Homelabs are set up for experimental purposes and you can have multiple VMs running in the lab. If you run into an error and end up losing some important data, DiskInternals VMFS Recovery can help to retrieve them, and then you can start afresh – again.


  • How do I create a VMware lab?

    To create a VMware lab, you need a computer with enough power to run multiple VMs, VMware software like ESXi or Workstation, and possibly additional networking equipment. Install the VMware software, set up your virtual machines with the desired operating systems and applications, configure networking within VMware or with your hardware, and adjust performance settings as needed. Ensure your system is secure, and keep detailed documentation of your setup. This lab will allow you to test, learn, and experiment with virtualization in a controlled environment.

  • What is a Homelab server?

    A homelab server is a personal setup at home used for learning, experimenting with software, and testing configurations. It's essentially a mini data center, often consisting of one or more computers or servers, networking equipment, and storage, where individuals can simulate real-world IT environments and work on projects outside of a professional setting.

  • What is VMware hypervisor architecture?

    VMware hypervisor architecture refers to the underlying technology of VMware's virtualization products, which allows multiple operating systems to run on a single physical machine by abstracting the hardware resources. This architecture comes in two forms: Type 1 (bare-metal) hypervisors like ESXi, which run directly on the hardware, and Type 2 (hosted) hypervisors like VMware Workstation, which run on top of an existing operating system. The architecture enables efficient resource management, isolation, and encapsulation of virtual machines.

  • Can I install ESXi on a desktop?

    Yes, you can install ESXi on a desktop, provided the desktop's hardware is compatible with ESXi requirements. However, it's typically used for a homelab or testing environment rather than production, due to potential hardware limitations and support considerations.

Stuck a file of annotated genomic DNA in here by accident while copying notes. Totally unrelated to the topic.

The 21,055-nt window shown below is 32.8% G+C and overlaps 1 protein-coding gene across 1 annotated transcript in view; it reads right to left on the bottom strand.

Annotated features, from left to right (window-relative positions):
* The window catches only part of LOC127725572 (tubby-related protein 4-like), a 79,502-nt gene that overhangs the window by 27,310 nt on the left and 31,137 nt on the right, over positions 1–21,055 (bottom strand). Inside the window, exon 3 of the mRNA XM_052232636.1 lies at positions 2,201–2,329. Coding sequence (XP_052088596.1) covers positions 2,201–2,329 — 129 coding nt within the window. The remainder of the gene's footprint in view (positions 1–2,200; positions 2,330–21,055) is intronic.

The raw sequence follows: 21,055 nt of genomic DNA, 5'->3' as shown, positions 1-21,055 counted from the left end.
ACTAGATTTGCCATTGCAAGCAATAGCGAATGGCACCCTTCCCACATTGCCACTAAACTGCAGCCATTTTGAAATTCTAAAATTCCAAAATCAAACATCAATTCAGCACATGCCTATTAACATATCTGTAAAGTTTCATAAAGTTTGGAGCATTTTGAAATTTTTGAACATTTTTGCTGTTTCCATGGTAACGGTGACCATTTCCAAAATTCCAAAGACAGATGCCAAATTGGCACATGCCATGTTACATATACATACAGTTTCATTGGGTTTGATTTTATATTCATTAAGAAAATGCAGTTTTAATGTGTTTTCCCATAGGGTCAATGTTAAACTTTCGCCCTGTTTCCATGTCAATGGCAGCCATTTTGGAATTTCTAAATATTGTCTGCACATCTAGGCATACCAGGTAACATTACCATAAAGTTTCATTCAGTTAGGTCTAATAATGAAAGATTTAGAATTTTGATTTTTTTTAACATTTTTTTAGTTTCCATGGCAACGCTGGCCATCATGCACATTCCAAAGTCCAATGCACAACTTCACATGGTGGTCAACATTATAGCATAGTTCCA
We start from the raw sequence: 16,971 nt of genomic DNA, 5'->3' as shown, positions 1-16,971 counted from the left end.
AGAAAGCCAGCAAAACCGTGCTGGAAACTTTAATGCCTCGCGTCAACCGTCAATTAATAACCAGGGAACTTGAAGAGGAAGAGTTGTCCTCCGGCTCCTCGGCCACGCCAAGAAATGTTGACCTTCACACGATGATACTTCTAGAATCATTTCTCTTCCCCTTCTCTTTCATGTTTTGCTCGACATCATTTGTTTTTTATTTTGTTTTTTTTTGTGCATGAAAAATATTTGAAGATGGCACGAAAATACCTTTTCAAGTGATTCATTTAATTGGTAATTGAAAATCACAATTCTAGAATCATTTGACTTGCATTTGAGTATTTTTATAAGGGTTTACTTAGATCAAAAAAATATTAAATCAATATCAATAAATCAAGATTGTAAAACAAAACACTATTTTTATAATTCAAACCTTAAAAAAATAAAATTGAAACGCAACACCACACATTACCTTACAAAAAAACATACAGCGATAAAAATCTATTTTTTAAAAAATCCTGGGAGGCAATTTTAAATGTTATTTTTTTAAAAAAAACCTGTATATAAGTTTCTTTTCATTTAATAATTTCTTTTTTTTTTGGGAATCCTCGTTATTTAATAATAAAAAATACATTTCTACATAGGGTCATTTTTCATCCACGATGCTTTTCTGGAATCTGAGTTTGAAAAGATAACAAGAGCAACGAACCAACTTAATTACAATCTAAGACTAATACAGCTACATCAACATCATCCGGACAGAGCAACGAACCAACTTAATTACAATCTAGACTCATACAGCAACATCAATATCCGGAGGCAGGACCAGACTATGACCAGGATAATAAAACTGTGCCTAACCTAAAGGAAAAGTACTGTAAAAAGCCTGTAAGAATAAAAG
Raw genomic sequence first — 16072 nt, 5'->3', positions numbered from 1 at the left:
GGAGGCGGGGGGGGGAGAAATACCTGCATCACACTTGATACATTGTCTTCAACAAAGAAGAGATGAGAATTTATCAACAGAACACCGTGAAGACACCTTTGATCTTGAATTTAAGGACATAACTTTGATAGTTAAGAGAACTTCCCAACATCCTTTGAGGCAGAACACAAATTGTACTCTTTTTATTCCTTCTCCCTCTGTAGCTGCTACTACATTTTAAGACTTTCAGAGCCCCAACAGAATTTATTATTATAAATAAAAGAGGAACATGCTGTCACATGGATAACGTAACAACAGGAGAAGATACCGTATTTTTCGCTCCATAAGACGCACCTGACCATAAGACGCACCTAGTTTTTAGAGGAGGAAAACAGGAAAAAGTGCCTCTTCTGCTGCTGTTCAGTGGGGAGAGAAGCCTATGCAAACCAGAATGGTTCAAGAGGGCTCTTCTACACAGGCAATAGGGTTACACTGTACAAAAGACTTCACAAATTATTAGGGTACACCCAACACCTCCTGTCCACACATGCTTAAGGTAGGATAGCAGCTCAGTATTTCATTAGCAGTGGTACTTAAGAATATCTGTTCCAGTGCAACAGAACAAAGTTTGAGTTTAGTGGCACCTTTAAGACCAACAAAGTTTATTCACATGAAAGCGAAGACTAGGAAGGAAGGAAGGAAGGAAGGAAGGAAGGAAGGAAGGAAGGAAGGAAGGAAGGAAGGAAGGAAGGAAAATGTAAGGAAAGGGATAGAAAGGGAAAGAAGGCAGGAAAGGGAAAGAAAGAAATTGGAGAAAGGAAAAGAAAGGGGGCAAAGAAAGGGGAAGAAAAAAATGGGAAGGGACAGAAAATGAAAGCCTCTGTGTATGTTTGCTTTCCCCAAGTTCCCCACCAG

• How to build a VMware lab?

    To build a VMware lab, start by ensuring you have compatible hardware (a powerful PC or server). Install VMware ESXi or VMware Workstation on your machine. Create virtual machines (VMs) for various purposes like networking, storage, and different operating systems. Configure networking within VMware for inter-VM communication and external access. Optionally, set up shared storage for advanced features. This setup allows you to experiment with VMware technologies and simulate different IT environments.

  • What are the requirements for VMware home lab?

    Hardware Setup for a VMware Home Lab:

    • A multicore x64 CPU, 1.3 GHz or quicker (manufactured in 2011 or after), supporting Intel VT-x or AMD-V virtualization enhancements.
    • Minimum of 32 GB RAM.
    • An HDD with at least 200 GB available storage.
    • An Ethernet network interface.
  • How can I practice VMware at home?

    • Determine Your Goals: Decide what you want to learn or practice, such as ESXi, vSphere, or other VMware products.
    • Check Hardware Compatibility: Ensure your home computer or server meets the minimum requirements for the VMware product you're interested in. For basic learning, a modern computer with a multi-core processor, 16-32 GB of RAM, and substantial disk space should suffice.
    • Download VMware Software: VMware offers free or trial versions of most products, such as VMware Workstation Player for individuals or ESXi for a more server-focused experience.
    • Install and Configure: Install the VMware product on your hardware. For ESXi, this means installing it on a server or a compatible desktop. For VMware Workstation Player, install it on your Windows or Linux OS.
    • Create Virtual Machines: Start creating VMs within your VMware environment. Install different operating systems to understand VM management, networking, and storage options.
    • Explore VMware Features: Experiment with features like VM snapshots, cloning, virtual networking, and, if possible, advanced functions like vMotion or HA (High Availability) based on your VMware product and setup.
    • Follow Online Resources: Utilize VMware’s documentation, free online tutorials, courses, and community forums to guide your learning and experimentation.
    • Set Projects for Yourself: Apply what you learn by setting up small projects, like building a virtual network or setting up a multi-tier application environment.
    • Keep Practicing: Consistency is key. Regularly spend time in your lab experimenting with new features or trying to replicate real-world scenarios.